All in a game

Mihk Vergara’s Patintero is not merely a children’s movie or a movie about children and childhood.

In Patintero: Ang Alamat ni Meng Patalo, newcomer Mihk Vergara fashions a coming-of-age film in a childhood tale everyone who grew up before the digital revolution can relate to. One, in which warm, sweat-laden lazy afternoons after class dismissals rule. We do not see the child characters of his film inside the four walls of their classroom but always outside of it – wrapped in the singular concern of the once-popular Filipino street game of patintero, the Filipino modified version of tag.

In the eyes of the film’s main protagonist, ten-year old Meng (Nafa Hilario-Cruz), the game is central to their lives and the small community they live in so much so that each start of a game is heralded with much fanfare. The first part of the film already establishes the stratification the game engenders, one that also creates labels of players and ranks them according to their abilities. There are the usual winners and the losers – the “patalos”, in which Meng and her band of misfits belong. But unlike any game, the losers don’t get to be losers forever. Some of them are actually underdogs, whose slim chance at winning is just a result of being pigeonholed into stereotypes by the dictates of other cliques and their older counterparts. There is Shifty (William Buenavente), the newcomer whose frail physique is matched by his steadfastness and honesty; Nikay (Lenlen Frial), the academic achiever whose friendship with her teammates just as admirable as her grades; and Z-boy (Claude Adrales), the out-of-school wannabe-street caper who appears and disappears magically like the superhero name he espouses, and who helps the team with his motivational speeches and infectious optimism.

And of course there is Meng, the perennial “patalo”, who lives with his grandmother (Suzette Ranillo) who seems to operate a small catering business, and older brother Manuel, who by his association to the older clique of “patalo” tormentors, sometimes makes life difficult for Meng and his friends. The film only introduces her mother (Katya Santos) when her grandma dies and it also does not shed light on the circumstances surrounding the absence of her father. While Meng’s domestic woes are portrayed in a less dramatic light, this does not diminish the film’s characterization of her. Clearly, Meng has set out to conquer what is seemingly an innocent pastime for adults and has-beens as a way to claim something for herself, a victory that will be forever etched as a legendary childhood memory on the way to the harsher and complicated world of adulthood.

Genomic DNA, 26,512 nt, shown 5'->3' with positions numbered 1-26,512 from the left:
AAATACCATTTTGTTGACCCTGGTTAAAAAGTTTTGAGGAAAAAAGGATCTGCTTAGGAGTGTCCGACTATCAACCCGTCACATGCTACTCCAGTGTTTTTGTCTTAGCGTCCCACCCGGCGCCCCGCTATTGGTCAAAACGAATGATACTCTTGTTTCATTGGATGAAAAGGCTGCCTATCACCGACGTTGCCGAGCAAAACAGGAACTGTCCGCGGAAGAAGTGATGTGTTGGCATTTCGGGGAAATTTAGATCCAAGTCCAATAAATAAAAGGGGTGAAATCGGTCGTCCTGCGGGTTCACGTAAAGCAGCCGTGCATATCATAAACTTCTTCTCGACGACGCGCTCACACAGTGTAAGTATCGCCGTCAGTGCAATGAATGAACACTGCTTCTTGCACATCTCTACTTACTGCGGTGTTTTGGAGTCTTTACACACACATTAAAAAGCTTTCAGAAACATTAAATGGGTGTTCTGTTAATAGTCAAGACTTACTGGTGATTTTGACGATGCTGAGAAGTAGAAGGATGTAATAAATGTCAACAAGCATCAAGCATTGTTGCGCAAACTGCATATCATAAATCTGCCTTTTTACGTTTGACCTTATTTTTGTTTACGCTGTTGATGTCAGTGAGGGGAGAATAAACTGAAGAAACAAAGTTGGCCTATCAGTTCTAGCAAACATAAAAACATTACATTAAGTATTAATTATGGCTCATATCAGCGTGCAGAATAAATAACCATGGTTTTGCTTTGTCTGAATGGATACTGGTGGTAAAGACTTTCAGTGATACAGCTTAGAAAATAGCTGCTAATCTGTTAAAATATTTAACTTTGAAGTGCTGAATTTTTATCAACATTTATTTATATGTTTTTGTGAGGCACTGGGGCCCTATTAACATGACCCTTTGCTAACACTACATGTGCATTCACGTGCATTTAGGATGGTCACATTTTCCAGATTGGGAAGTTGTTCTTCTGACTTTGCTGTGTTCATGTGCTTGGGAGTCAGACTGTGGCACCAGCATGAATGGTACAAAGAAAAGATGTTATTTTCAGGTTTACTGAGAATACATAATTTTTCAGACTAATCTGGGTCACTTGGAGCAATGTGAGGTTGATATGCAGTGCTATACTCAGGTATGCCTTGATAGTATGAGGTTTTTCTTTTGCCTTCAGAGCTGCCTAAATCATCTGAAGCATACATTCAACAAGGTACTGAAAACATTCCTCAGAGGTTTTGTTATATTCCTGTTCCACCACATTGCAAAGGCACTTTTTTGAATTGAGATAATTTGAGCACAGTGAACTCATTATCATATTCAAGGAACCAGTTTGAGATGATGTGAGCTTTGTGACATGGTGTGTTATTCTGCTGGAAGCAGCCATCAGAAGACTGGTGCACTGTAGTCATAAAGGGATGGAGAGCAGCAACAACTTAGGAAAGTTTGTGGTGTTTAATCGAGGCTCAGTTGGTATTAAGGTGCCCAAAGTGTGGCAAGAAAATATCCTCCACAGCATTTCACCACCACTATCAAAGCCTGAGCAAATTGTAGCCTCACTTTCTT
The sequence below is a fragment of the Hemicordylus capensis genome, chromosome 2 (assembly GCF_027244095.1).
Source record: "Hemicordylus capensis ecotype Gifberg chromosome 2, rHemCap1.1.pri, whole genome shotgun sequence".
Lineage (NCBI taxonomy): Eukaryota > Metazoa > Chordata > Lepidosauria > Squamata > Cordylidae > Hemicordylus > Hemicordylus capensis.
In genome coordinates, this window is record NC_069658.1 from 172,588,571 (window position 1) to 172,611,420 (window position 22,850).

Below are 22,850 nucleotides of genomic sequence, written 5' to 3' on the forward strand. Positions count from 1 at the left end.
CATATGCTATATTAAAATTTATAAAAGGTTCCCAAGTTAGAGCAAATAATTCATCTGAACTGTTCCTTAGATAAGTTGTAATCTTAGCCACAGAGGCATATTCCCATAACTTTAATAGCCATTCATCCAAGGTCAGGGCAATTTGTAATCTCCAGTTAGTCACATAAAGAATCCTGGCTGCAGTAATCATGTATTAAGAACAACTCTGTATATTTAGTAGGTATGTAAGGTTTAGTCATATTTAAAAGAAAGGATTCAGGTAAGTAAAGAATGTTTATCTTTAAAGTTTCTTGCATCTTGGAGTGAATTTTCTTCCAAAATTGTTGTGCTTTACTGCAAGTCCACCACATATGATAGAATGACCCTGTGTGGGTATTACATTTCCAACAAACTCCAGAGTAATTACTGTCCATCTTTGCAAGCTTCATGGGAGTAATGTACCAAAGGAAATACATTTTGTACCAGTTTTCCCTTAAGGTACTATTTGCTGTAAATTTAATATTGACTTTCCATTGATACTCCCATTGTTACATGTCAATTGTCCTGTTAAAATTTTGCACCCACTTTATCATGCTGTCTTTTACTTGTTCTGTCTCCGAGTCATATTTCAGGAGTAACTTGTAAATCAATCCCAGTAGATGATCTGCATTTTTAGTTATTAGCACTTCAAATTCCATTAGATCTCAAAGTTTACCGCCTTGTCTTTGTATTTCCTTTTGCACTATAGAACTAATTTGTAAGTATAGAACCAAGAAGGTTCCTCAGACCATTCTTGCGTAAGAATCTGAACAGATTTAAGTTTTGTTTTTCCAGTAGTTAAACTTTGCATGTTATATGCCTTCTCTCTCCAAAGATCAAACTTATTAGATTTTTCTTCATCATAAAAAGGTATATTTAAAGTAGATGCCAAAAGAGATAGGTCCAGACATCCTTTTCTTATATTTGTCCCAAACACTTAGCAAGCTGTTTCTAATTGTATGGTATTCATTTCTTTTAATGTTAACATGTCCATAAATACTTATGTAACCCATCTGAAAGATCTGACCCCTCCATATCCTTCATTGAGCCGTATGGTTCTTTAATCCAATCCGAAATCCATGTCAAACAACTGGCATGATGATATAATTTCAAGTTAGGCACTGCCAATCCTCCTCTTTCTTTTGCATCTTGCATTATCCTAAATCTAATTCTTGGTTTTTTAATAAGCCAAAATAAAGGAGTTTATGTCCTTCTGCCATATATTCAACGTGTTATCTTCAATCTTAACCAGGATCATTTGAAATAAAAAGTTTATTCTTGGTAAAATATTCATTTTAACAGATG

The screenplay, co-written by Vergara and Zig Marasigan, subtly touches on the struggles of growing up and the realities of an incomplete family by magnifying the aspect of the game. The mechanics of the game dominates the narrative but it is not without a sense of importance. As the games unfold and reach a climactic end – with its clear-cut illustrations of lines, rules and codes, and the opponents and players that inhabit this world, our access to this nostalgic artifact becomes a representation of the games we continue to play as adults. In this rectangular universe, the children-players embody the individual in the collective, where one’s uniqueness (as in each player’s trait or capability) attains a higher purpose in the attainment of a goal.

The touch of magical realism (the new cut of the film incorporates comic book illustrations in the game scenes) brings energy to the honest portrayals of the child actors, creating a spectacle of the game that is fun to watch, something that is accessible and distinct at the same time that carries with it a vitality we think might have lost or are incapable to give off in our now, more cynical selves. But at the same time, this nostalgia goes beyond mere remembrance. In this day and age where children commune less and less in the streets, the generation and period where Meng and her friends learn the hard lessons in life, presents a stark contrast to the present digital “commune” of the online world, where today’s generation mostly find satisfaction with.

Yet, the film is another casualty the harsh reality of commercial cinema this week, a reality faced by Filipino independent films wanting to reach wider audiences. Which is why Patintero is not merely a children’s movie or a movie about children and childhood. This wide-eyed-ness – or call it idealism – of the characters is clearly reflected by Vergara’s attempt to tell a story outside studio-backed formulas or one that is a breather from social realist narratives. In Patintero, Vergara’s battle is to simply tell a story of bravery, and in Meng, he has clearly found an ally.

– Jay Rosas


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